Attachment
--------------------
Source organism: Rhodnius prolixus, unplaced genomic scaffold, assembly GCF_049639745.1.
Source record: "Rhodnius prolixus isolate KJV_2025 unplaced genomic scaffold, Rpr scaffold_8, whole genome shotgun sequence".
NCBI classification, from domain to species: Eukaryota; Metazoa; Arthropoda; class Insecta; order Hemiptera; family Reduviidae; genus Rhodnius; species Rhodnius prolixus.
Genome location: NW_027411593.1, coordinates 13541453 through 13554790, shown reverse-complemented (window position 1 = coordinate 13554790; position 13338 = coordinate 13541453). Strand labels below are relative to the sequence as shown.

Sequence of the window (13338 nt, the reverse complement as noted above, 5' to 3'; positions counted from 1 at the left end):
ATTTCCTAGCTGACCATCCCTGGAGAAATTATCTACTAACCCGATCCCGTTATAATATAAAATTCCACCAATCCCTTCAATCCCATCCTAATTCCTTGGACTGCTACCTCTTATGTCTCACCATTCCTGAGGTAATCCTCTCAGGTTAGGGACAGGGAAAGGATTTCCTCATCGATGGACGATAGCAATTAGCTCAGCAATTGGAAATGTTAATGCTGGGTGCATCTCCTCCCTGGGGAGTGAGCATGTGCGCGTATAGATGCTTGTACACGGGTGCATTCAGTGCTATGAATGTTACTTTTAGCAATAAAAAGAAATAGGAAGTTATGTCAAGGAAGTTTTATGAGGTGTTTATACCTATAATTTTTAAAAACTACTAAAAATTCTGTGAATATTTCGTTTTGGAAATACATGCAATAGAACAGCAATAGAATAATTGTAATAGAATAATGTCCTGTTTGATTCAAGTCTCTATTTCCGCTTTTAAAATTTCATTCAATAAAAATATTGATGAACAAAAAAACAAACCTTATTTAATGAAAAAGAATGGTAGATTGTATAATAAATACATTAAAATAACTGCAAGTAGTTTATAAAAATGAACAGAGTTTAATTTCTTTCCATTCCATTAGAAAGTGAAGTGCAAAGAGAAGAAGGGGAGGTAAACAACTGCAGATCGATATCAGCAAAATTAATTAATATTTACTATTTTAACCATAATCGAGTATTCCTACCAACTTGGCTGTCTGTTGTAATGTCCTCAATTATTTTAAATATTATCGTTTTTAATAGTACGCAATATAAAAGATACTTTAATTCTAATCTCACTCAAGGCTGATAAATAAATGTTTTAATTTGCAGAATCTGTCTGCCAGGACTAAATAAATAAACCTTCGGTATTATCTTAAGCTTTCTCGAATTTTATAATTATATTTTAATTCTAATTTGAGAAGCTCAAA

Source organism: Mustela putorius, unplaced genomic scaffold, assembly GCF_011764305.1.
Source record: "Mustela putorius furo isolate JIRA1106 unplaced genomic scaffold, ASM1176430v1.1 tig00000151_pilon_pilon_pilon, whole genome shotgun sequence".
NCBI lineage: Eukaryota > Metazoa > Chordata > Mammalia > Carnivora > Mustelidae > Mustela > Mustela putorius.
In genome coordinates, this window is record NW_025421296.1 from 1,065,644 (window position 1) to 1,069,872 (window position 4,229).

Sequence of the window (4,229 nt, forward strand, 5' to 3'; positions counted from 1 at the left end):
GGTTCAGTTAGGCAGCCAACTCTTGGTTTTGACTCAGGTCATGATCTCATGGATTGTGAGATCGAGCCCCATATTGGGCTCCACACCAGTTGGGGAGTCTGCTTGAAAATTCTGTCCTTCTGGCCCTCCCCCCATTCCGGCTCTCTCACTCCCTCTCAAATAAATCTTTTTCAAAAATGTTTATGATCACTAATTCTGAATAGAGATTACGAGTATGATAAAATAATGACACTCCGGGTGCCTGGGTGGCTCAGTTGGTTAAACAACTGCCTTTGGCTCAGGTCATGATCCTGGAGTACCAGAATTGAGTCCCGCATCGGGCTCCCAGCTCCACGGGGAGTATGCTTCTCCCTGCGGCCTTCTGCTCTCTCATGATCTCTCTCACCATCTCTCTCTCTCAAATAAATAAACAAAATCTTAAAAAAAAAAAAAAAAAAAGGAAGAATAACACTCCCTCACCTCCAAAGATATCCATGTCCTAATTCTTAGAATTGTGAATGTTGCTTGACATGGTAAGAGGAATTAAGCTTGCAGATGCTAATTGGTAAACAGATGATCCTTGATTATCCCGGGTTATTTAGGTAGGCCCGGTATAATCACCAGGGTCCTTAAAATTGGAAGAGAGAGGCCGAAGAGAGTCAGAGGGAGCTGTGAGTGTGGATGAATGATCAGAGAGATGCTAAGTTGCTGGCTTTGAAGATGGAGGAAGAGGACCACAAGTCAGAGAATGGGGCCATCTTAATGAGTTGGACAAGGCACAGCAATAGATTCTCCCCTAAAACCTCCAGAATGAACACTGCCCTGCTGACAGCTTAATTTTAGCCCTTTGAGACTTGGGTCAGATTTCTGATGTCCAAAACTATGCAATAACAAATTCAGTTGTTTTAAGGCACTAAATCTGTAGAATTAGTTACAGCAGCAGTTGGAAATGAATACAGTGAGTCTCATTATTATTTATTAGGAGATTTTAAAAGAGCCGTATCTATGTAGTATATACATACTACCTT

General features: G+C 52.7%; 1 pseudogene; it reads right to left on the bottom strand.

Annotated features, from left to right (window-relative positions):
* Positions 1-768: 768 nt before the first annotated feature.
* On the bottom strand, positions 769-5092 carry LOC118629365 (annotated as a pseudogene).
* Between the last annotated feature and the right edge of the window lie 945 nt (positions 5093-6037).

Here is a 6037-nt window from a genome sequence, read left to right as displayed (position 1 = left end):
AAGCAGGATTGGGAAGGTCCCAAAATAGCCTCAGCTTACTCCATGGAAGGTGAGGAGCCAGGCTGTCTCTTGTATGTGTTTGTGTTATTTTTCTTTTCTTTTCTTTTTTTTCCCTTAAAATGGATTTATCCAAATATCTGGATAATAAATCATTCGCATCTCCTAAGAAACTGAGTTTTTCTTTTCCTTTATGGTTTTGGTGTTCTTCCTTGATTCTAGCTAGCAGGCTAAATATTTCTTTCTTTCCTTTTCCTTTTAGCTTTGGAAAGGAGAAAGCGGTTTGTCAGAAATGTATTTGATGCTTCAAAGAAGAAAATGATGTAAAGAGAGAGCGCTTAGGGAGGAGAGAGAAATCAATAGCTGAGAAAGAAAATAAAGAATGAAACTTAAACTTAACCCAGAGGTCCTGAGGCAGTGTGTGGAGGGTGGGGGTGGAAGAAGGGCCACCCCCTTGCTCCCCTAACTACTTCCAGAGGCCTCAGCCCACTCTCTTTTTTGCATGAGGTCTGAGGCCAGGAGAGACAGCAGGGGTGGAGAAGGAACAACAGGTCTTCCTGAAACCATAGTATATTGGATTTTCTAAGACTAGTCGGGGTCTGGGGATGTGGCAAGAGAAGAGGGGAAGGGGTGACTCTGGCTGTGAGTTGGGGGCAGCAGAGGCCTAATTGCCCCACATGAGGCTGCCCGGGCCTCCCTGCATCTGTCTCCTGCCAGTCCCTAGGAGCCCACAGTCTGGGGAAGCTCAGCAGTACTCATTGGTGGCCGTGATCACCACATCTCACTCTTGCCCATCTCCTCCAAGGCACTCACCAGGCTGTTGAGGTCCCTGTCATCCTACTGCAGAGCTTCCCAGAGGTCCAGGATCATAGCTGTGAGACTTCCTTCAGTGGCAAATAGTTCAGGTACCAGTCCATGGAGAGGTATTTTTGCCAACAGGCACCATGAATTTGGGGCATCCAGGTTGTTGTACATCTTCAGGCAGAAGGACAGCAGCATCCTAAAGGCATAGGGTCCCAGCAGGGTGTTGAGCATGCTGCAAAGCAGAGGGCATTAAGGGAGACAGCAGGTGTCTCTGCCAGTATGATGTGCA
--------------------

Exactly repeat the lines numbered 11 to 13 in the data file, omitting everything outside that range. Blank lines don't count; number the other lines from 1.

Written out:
Sequence of the window (4,229 nt, forward strand, 5' to 3'; positions counted from 1 at the left end):
GGTTCAGTTAGGCAGCCAACTCTTGGTTTTGACTCAGGTCATGATCTCATGGATTGTGAGATCGAGCCCCATATTGGGCTCCACACCAGTTGGGGAGTCTGCTTGAAAATTCTGTCCTTCTGGCCCTCCCCCCATTCCGGCTCTCTCACTCCCTCTCAAATAAATCTTTTTCAAAAATGTTTATGATCACTAATTCTGAATAGAGATTACGAGTATGATAAAATAATGACACTCCGGGTGCCTGGGTGGCTCAGTTGGTTAAACAACTGCCTTTGGCTCAGGTCATGATCCTGGAGTACCAGAATTGAGTCCCGCATCGGGCTCCCAGCTCCACGGGGAGTATGCTTCTCCCTGCGGCCTTCTGCTCTCTCATGATCTCTCTCACCATCTCTCTCTCTCAAATAAATAAACAAAATCTTAAAAAAAAAAAAAAAAAAAGGAAGAATAACACTCCCTCACCTCCAAAGATATCCATGTCCTAATTCTTAGAATTGTGAATGTTGCTTGACATGGTAAGAGGAATTAAGCTTGCAGATGCTAATTGGTAAACAGATGATCCTTGATTATCCCGGGTTATTTAGGTAGGCCCGGTATAATCACCAGGGTCCTTAAAATTGGAAGAGAGAGGCCGAAGAGAGTCAGAGGGAGCTGTGAGTGTGGATGAATGATCAGAGAGATGCTAAGTTGCTGGCTTTGAAGATGGAGGAAGAGGACCACAAGTCAGAGAATGGGGCCATCTTAATGAGTTGGACAAGGCACAGCAATAGATTCTCCCCTAAAACCTCCAGAATGAACACTGCCCTGCTGACAGCTTAATTTTAGCCCTTTGAGACTTGGGTCAGATTTCTGATGTCCAAAACTATGCAATAACAAATTCAGTTGTTTTAAGGCACTAAATCTGTAGAATTAGTTACAGCAGCAGTTGGAAATGAATACAGTGAGTCTCATTATTATTTATTAGGAGATTTTAAAAGAGCCGTATCTATGTAGTATATACATACTACCTT

General features: G+C 52.7%; 1 pseudogene; it reads right to left on the bottom strand.